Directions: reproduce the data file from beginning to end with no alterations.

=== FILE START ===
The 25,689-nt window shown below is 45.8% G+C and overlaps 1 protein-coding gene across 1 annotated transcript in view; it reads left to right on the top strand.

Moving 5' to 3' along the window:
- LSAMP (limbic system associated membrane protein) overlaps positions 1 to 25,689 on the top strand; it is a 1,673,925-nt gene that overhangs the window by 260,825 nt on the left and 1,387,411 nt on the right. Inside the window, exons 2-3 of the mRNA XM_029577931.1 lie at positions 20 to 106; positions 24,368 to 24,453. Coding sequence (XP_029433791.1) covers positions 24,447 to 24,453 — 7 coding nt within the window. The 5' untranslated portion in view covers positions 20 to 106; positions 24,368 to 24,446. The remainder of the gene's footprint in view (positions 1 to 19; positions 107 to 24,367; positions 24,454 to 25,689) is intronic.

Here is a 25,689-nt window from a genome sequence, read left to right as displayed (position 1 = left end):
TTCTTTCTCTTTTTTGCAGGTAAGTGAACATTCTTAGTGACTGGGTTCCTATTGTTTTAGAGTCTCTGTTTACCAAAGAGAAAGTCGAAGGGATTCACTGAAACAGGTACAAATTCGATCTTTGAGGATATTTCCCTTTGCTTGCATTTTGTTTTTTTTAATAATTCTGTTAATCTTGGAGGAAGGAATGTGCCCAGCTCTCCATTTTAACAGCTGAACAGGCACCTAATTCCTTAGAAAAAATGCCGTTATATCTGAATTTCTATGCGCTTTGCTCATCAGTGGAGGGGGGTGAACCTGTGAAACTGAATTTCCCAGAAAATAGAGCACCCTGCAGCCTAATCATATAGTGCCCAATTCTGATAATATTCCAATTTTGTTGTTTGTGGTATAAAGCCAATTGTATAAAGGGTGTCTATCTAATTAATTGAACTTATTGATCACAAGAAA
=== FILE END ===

The 25,689-nt window shown below is 45.8% G+C and overlaps 1 protein-coding gene across 1 annotated transcript in view; it reads left to right on the top strand.

Moving 5' to 3' along the window:
- LSAMP (limbic system associated membrane protein) overlaps positions 1 to 25,689 on the top strand; it is a 1,673,925-nt gene that overhangs the window by 260,825 nt on the left and 1,387,411 nt on the right. Inside the window, exons 2-3 of the mRNA XM_029577931.1 lie at positions 20 to 106; positions 24,368 to 24,453. Coding sequence (XP_029433791.1) covers positions 24,447 to 24,453 — 7 coding nt within the window. The 5' untranslated portion in view covers positions 20 to 106; positions 24,368 to 24,446. The remainder of the gene's footprint in view (positions 1 to 19; positions 107 to 24,367; positions 24,454 to 25,689) is intronic.

Here is a 25,689-nt window from a genome sequence, read left to right as displayed (position 1 = left end):
TTCTTTCTCTTTTTTGCAGGTAAGTGAACATTCTTAGTGACTGGGTTCCTATTGTTTTAGAGTCTCTGTTTACCAAAGAGAAAGTCGAAGGGATTCACTGAAACAGGTACAAATTCGATCTTTGAGGATATTTCCCTTTGCTTGCATTTTGTTTTTTTTAATAATTCTGTTAATCTTGGAGGAAGGAATGTGCCCAGCTCTCCATTTTAACAGCTGAACAGGCACCTAATTCCTTAGAAAAAATGCCGTTATATCTGAATTTCTATGCGCTTTGCTCATCAGTGGAGGGGGGTGAACCTGTGAAACTGAATTTCCCAGAAAATAGAGCACCCTGCAGCCTAATCATATAGTGCCCAATTCTGATAATATTCCAATTTTGTTGTTTGTGGTATAAAGCCAATTGTATAAAGGGTGTCTATCTAATTAATTGAACTTATTGATCACAAGAAA